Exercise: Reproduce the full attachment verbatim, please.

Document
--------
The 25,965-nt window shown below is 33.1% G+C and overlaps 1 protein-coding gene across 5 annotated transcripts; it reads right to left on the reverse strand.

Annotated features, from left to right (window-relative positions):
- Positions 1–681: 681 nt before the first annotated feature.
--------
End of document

The 25,965-nt window shown below is 33.1% G+C and overlaps 1 protein-coding gene across 5 annotated transcripts; it reads right to left on the reverse strand.

Annotated features, from left to right (window-relative positions):
- Positions 1–681: 681 nt before the first annotated feature.